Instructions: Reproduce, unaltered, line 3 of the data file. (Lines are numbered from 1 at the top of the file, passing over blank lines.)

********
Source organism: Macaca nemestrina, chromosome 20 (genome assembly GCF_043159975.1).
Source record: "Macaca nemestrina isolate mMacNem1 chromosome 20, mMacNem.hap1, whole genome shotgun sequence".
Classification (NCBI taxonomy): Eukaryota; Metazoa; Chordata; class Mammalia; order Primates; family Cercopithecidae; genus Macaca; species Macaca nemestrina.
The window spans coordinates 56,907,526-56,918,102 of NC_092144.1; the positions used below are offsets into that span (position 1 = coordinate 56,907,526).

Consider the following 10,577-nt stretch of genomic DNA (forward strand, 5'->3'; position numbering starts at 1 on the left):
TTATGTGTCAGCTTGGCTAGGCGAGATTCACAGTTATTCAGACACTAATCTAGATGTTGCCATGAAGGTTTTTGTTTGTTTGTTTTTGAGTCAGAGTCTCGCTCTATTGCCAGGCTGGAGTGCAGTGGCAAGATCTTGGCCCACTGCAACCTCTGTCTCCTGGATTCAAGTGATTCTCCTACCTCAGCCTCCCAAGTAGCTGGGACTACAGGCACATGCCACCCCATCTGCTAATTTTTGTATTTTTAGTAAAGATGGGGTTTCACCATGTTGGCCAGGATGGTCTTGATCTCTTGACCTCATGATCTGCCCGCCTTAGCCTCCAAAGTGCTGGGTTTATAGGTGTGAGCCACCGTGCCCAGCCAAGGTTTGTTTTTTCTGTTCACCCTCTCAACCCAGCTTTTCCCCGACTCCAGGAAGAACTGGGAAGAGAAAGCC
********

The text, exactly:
Classification (NCBI taxonomy): Eukaryota; Metazoa; Chordata; class Mammalia; order Primates; family Cercopithecidae; genus Macaca; species Macaca nemestrina.